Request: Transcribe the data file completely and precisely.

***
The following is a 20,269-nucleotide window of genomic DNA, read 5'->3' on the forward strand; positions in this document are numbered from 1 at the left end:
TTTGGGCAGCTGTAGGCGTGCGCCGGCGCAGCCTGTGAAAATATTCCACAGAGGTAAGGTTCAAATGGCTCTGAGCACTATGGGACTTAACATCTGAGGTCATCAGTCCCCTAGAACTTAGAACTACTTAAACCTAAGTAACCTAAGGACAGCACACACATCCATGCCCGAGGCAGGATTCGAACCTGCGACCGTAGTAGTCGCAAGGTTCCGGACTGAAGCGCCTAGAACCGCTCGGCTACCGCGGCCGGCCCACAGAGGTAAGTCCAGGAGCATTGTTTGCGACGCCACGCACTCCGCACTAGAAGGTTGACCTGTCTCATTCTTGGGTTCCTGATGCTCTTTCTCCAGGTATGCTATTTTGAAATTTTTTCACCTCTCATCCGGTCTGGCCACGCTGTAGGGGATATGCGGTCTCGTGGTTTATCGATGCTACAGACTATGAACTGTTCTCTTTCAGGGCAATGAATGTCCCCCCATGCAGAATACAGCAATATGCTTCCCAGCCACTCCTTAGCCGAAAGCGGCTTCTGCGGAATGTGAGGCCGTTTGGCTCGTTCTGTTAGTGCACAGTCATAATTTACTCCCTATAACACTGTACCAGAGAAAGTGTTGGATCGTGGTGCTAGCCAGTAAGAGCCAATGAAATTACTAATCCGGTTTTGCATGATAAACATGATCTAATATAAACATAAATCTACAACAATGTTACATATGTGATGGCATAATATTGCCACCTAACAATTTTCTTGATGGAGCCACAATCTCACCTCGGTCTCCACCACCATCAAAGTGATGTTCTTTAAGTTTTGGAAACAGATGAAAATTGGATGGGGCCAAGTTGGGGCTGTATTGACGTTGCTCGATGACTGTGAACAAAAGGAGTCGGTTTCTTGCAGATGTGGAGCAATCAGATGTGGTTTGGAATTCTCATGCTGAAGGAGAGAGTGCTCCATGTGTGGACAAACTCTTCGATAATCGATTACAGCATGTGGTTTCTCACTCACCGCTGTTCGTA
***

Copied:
The following is a 20,269-nucleotide window of genomic DNA, read 5'->3' on the forward strand; positions in this document are numbered from 1 at the left end:
TTTGGGCAGCTGTAGGCGTGCGCCGGCGCAGCCTGTGAAAATATTCCACAGAGGTAAGGTTCAAATGGCTCTGAGCACTATGGGACTTAACATCTGAGGTCATCAGTCCCCTAGAACTTAGAACTACTTAAACCTAAGTAACCTAAGGACAGCACACACATCCATGCCCGAGGCAGGATTCGAACCTGCGACCGTAGTAGTCGCAAGGTTCCGGACTGAAGCGCCTAGAACCGCTCGGCTACCGCGGCCGGCCCACAGAGGTAAGTCCAGGAGCATTGTTTGCGACGCCACGCACTCCGCACTAGAAGGTTGACCTGTCTCATTCTTGGGTTCCTGATGCTCTTTCTCCAGGTATGCTATTTTGAAATTTTTTCACCTCTCATCCGGTCTGGCCACGCTGTAGGGGATATGCGGTCTCGTGGTTTATCGATGCTACAGACTATGAACTGTTCTCTTTCAGGGCAATGAATGTCCCCCCATGCAGAATACAGCAATATGCTTCCCAGCCACTCCTTAGCCGAAAGCGGCTTCTGCGGAATGTGAGGCCGTTTGGCTCGTTCTGTTAGTGCACAGTCATAATTTACTCCCTATAACACTGTACCAGAGAAAGTGTTGGATCGTGGTGCTAGCCAGTAAGAGCCAATGAAATTACTAATCCGGTTTTGCATGATAAACATGATCTAATATAAACATAAATCTACAACAATGTTACATATGTGATGGCATAATATTGCCACCTAACAATTTTCTTGATGGAGCCACAATCTCACCTCGGTCTCCACCACCATCAAAGTGATGTTCTTTAAGTTTTGGAAACAGATGAAAATTGGATGGGGCCAAGTTGGGGCTGTATTGACGTTGCTCGATGACTGTGAACAAAAGGAGTCGGTTTCTTGCAGATGTGGAGCAATCAGATGTGGTTTGGAATTCTCATGCTGAAGGAGAGAGTGCTCCATGTGTGGACAAACTCTTCGATAATCGATTACAGCATGTGGTTTCTCACTCACCGCTGTTCGTA